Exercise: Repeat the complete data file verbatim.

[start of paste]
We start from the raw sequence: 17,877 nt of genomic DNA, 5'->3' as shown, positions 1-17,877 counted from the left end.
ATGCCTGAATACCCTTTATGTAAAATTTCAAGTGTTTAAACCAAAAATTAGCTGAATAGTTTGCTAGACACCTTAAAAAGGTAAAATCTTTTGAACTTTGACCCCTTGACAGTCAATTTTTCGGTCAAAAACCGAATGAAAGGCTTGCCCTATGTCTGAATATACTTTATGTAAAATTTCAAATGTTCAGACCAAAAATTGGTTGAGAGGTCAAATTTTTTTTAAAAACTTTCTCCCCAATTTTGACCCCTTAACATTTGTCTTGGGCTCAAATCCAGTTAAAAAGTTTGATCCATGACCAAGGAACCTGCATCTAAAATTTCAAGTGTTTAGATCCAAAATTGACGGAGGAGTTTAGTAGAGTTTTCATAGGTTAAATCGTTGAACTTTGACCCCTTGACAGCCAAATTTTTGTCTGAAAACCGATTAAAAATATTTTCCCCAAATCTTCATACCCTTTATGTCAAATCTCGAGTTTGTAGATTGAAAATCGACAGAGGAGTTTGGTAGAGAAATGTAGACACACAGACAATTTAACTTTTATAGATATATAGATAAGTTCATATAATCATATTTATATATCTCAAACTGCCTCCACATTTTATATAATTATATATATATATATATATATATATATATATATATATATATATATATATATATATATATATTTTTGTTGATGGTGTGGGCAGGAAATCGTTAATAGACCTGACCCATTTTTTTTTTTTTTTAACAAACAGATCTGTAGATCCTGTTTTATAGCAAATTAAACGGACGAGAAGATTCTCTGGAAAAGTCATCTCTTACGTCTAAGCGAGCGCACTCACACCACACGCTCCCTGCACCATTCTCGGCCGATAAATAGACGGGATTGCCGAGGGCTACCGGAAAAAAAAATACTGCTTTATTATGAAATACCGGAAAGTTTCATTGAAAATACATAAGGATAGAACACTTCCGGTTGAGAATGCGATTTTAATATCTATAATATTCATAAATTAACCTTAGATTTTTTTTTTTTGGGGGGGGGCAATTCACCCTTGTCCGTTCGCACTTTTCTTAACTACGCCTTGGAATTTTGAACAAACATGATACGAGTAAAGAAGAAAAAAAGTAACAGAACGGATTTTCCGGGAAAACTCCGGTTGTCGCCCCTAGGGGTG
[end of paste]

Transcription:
We start from the raw sequence: 17,877 nt of genomic DNA, 5'->3' as shown, positions 1-17,877 counted from the left end.
ATGCCTGAATACCCTTTATGTAAAATTTCAAGTGTTTAAACCAAAAATTAGCTGAATAGTTTGCTAGACACCTTAAAAAGGTAAAATCTTTTGAACTTTGACCCCTTGACAGTCAATTTTTCGGTCAAAAACCGAATGAAAGGCTTGCCCTATGTCTGAATATACTTTATGTAAAATTTCAAATGTTCAGACCAAAAATTGGTTGAGAGGTCAAATTTTTTTTAAAAACTTTCTCCCCAATTTTGACCCCTTAACATTTGTCTTGGGCTCAAATCCAGTTAAAAAGTTTGATCCATGACCAAGGAACCTGCATCTAAAATTTCAAGTGTTTAGATCCAAAATTGACGGAGGAGTTTAGTAGAGTTTTCATAGGTTAAATCGTTGAACTTTGACCCCTTGACAGCCAAATTTTTGTCTGAAAACCGATTAAAAATATTTTCCCCAAATCTTCATACCCTTTATGTCAAATCTCGAGTTTGTAGATTGAAAATCGACAGAGGAGTTTGGTAGAGAAATGTAGACACACAGACAATTTAACTTTTATAGATATATAGATAAGTTCATATAATCATATTTATATATCTCAAACTGCCTCCACATTTTATATAATTATATATATATATATATATATATATATATATATATATATATATATATATATATATATATATTTTTGTTGATGGTGTGGGCAGGAAATCGTTAATAGACCTGACCCATTTTTTTTTTTTTTTAACAAACAGATCTGTAGATCCTGTTTTATAGCAAATTAAACGGACGAGAAGATTCTCTGGAAAAGTCATCTCTTACGTCTAAGCGAGCGCACTCACACCACACGCTCCCTGCACCATTCTCGGCCGATAAATAGACGGGATTGCCGAGGGCTACCGGAAAAAAAAATACTGCTTTATTATGAAATACCGGAAAGTTTCATTGAAAATACATAAGGATAGAACACTTCCGGTTGAGAATGCGATTTTAATATCTATAATATTCATAAATTAACCTTAGATTTTTTTTTTTTGGGGGGGGGCAATTCACCCTTGTCCGTTCGCACTTTTCTTAACTACGCCTTGGAATTTTGAACAAACATGATACGAGTAAAGAAGAAAAAAAGTAACAGAACGGATTTTCCGGGAAAACTCCGGTTGTCGCCCCTAGGGGTG